An Analysis of Nominal GDP and Public Debt in Global Economies
In this article, we would like to highlight the relationship between nominal GDP and public debt in several countries, namely Germany, France, Italy, Spain, UK, USA, and Canada & throw light on the alarming levels of public debt in these countries, which range from 250% to 350% of GDP. Sustaining such high levels of debt is unsustainable for developed economies whereas India has been managing its debt more effectively.
Nominal GDP, represented by the red line in the chart provided, serves as a measure of a country’s economic output without accounting for inflation. Public debt, represented by the blue line, refers to the total amount of money owed by a government due to borrowed funds. The alarming aspect of the chart is the significant disparity between GDP and public debt in the mentioned countries.
While India’s debt-to-GDP ratio stands at 85%, which some might consider high for an emerging market, it pales in comparison to the levels seen in Germany, France, Italy, Spain, UK, USA, and Canada.
India is actually performing exceptionally well when compared to these supposedly more developed economies. The key factor that allows these countries to sustain their high debt levels is their ability to secure near-zero interest rates.
However, the questionable fact is the long-term sustainability of this approach. In a scenario where interest rates rise to three, four, or even 5%, economies like the US, UK, and Spain would struggle to cope. These economies already face slow or stagnant growth rates, with the UK, Spain, and Germany experiencing particularly limited growth prospects. Canada, too, is facing a lack of growth. Without sustainable growth, it becomes increasingly challenging to manage high levels of debt given the rising interest expense.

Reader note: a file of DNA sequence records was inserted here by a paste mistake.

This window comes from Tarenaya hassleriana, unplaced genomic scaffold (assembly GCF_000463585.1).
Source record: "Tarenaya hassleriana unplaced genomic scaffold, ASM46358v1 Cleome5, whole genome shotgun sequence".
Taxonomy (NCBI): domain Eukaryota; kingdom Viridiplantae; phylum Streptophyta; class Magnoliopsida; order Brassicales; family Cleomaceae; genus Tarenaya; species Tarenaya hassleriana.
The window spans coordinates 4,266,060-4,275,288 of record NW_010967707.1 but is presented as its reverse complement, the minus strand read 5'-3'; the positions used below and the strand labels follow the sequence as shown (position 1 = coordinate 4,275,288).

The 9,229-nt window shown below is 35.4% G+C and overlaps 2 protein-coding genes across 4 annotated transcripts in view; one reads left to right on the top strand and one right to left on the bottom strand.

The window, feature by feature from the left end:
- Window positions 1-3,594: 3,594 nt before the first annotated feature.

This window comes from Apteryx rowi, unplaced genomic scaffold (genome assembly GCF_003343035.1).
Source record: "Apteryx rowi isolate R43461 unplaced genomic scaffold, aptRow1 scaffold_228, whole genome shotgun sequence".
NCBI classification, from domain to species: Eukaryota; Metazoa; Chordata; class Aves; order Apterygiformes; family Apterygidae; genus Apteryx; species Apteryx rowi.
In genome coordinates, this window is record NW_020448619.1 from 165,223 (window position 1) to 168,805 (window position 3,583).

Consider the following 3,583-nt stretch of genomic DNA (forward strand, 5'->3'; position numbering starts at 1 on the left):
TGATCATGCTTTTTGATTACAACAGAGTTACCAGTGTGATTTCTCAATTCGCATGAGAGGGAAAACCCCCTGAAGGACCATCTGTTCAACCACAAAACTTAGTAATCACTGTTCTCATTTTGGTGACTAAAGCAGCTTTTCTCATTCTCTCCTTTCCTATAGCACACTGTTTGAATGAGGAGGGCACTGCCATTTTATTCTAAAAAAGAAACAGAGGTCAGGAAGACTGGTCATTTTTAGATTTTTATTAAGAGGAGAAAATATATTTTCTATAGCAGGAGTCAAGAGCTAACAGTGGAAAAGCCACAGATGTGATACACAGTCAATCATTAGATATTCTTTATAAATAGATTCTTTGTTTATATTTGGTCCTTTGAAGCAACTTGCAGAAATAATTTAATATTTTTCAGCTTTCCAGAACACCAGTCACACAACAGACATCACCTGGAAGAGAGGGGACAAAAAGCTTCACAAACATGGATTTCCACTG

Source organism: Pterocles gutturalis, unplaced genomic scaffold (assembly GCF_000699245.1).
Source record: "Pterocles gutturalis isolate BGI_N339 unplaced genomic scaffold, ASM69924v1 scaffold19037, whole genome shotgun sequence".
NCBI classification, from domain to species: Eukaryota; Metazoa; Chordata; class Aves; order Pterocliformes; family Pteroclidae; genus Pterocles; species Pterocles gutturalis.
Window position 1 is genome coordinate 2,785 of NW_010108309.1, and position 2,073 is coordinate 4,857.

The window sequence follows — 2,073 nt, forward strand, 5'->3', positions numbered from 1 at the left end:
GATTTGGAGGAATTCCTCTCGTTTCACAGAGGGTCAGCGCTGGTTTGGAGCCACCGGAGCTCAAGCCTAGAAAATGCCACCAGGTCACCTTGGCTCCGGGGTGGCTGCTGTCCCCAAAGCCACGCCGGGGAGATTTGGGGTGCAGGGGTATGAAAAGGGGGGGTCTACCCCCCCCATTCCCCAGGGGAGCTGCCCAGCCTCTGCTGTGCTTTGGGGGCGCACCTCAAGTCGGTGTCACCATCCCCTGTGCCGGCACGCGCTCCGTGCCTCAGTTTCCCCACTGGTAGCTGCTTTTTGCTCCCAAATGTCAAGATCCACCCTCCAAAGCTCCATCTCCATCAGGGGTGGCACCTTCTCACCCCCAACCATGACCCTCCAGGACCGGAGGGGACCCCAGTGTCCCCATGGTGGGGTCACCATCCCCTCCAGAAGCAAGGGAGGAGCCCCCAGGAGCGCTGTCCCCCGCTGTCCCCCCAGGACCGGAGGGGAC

Imagine a person with an annual income of Rs100 and a debt of Rs300. After covering their expenses, they are left with only Rs10 to repay their debt. At a 3% interest rate, they can manage their debt payments. However, if the interest rate increases to 4%, 5%, or 6%, the person would be burdened with reduced funds for other expenses.
Extrapolating this analogy to countries, we wanted to highlight that the mentioned economies are struggling to find a balance between economic growth and the burden of high interest rate levels.
On the other hand, India stands out as a growing economy. Currently, it holds the title of the fastest-growing economy. Indian interest rates remain at comfortable levels, providing stability in an otherwise uncertain global market scenario. As a result, India is attracting a significant influx of capital and investment opportunities due to its favourable market conditions.
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